President Joe Biden announced plans last month to start withdrawing U.S. military forces from Afghanistan on May 1 with full withdrawal of an estimated 2,500 troops by Sept. 11, marking the end of America's longest war and 20th anniversary of the Sept. 11, 2001, terror attacks that prompted the war in Afghanistan.
Since then, the U.S. Department of Defense has directed the removal of approximately 115 loads of equipment on C-17 Globemaster transport aircraft and turned over more than 5,000 pieces of equipment to the Defense Logistics Agency for destruction, U.S. Central Command said in a weekly update.
The United States also officially handed over five facilities to the Afghan Ministry of Defense, according to the update, and estimates that between 13% and 20% of the withdrawal process is complete.
White House Press Secretary Jen Psaki said Monday that escalating violence entering its second week between Israel and Hamas in Gaza will not impact the full troop withdrawal by the Sept. 11 deadline.
Biden voiced his support for a cease-fire on a call Monday with Israeli Prime Minister Benjamin Netanyahu, but a readout of the call shows he did not call for Israel to immediately halt its airstrikes.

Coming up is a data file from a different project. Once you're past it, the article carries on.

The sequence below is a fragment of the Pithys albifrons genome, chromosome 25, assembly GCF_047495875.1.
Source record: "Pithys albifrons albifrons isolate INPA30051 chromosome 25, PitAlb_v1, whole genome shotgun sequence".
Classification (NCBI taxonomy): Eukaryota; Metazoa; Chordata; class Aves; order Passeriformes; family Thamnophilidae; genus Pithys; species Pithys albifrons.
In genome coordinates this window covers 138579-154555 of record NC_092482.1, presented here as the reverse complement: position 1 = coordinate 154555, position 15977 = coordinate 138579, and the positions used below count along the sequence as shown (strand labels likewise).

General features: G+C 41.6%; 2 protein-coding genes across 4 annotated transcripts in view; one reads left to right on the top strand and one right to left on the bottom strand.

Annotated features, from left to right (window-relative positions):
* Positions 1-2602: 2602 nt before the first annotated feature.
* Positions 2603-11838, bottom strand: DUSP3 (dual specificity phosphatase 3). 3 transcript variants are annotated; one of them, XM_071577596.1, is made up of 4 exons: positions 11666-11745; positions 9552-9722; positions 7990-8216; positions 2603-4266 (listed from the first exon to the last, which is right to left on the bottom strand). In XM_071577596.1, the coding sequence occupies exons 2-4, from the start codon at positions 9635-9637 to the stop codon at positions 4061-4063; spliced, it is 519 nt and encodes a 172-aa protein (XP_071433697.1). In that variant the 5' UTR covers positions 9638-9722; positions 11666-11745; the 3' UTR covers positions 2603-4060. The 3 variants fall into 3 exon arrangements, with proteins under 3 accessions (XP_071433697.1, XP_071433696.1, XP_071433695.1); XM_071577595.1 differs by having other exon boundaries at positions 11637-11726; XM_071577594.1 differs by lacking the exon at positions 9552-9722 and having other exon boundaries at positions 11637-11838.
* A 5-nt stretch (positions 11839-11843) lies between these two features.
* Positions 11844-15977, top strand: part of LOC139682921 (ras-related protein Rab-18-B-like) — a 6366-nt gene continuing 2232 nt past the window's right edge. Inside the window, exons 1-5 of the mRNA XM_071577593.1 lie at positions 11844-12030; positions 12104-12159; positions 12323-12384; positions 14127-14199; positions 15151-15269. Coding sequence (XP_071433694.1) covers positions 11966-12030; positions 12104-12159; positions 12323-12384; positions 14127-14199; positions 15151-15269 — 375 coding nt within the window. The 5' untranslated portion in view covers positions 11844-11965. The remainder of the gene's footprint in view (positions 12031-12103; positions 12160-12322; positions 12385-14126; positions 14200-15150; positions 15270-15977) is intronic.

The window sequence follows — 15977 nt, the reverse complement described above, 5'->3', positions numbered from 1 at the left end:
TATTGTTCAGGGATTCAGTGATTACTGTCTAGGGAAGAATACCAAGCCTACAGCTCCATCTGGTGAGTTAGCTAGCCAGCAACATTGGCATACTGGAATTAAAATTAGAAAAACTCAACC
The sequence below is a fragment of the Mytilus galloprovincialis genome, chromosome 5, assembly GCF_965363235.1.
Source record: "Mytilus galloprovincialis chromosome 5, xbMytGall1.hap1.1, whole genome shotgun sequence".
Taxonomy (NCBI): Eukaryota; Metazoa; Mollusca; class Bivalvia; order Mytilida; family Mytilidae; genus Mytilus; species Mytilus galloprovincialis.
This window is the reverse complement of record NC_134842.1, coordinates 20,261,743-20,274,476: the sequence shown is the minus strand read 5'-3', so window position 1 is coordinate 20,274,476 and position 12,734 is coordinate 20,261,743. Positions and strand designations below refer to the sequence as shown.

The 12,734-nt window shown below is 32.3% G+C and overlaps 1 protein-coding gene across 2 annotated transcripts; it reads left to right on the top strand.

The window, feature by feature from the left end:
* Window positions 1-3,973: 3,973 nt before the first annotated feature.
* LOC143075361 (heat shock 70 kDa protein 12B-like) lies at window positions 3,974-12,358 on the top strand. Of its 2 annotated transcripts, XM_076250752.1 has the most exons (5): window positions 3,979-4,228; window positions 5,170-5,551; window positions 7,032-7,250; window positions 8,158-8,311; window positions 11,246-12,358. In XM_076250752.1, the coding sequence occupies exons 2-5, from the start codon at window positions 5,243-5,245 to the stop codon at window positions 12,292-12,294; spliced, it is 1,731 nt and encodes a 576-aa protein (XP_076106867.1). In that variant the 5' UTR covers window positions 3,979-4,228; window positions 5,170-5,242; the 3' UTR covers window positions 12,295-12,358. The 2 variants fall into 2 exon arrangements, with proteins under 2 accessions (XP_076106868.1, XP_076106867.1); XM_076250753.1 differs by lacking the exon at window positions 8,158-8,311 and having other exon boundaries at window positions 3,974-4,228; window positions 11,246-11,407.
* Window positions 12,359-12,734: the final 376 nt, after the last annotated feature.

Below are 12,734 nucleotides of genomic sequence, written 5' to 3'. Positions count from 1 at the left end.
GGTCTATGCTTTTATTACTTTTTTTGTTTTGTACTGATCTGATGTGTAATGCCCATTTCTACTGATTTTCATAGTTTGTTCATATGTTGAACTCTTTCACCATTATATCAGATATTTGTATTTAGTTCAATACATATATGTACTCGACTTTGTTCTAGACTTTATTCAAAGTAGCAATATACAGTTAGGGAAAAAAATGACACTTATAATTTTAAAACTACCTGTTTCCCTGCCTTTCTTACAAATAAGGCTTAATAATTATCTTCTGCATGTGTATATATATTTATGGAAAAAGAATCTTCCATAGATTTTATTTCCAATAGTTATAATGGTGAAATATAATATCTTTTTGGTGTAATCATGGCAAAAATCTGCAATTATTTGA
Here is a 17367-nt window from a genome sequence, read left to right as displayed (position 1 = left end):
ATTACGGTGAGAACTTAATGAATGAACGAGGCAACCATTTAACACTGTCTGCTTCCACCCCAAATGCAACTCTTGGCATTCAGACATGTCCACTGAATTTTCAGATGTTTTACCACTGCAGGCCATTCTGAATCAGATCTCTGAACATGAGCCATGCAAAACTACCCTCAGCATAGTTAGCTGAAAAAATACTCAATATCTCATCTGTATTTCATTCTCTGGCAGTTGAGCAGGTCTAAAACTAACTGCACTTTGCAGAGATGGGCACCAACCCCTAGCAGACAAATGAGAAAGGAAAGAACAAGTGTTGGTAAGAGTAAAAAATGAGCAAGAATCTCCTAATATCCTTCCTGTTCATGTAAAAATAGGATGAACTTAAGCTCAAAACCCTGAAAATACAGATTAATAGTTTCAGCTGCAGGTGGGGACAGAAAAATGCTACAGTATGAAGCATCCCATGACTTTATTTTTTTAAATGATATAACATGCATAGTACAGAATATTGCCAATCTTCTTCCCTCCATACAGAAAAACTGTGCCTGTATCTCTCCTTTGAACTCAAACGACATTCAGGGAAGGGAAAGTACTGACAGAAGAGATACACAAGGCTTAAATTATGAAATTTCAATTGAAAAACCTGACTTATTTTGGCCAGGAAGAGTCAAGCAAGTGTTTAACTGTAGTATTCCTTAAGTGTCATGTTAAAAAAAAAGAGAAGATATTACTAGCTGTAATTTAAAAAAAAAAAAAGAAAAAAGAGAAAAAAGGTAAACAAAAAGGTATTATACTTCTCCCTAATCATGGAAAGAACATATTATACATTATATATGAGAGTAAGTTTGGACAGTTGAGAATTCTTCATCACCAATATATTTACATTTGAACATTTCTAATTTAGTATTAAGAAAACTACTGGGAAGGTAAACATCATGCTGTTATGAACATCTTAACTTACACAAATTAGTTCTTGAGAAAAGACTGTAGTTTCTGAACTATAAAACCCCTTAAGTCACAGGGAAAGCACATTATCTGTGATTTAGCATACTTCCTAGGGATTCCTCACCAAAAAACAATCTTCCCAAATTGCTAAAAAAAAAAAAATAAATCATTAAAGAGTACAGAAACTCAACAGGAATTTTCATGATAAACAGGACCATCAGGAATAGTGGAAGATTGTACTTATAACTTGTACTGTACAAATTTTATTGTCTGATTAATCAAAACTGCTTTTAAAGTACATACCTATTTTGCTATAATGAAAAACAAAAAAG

The U.S. troop withdrawal from Afghanistan also comes after escalating violence with the full withdrawal deadline set by Biden's predecessor pushed back four months. Biden said in March it would be "hard to meet" former President Donald Trump's May 1 deadline, citing "tactical reasons" for the four-month delay.
Among the recent attacks, a bombing outside Sayed Ul-Shuhada high school in Afghan's capital Kabul on May 8, killed at least 90 people and injured, many who were teenage girls leaving class, The New York Times reported.
An Interior Ministry spokesman told The Times more than 100 people were also injured in the bombing.
The Taliban denied responsibility and condemned the attack on social media, but the presidential palace still blamed the killings on the Taliban in a statement to The Times.
At least 140 pro-government forces and 44 civilians were killed from the eve of U.S. troop withdrawal on April 30-May 6, the highest death toll in a single week since October, according to a Times analysis. From May 7-13, at least 107 pro-government forces and 126 civilians were killed in Afghanistan.
Last year, the Trump administration signed a historic peace deal to end the war in Afghanistan and set a May 1 deadline for complete withdrawal, but the defense spending bill required additional opinion from other countries before reducing U.S. troops in Afghanistan. It also allowed Congress to withhold funds for troop reduction in Afghanistan until the Pentagon explained how the change could impact U.S. security.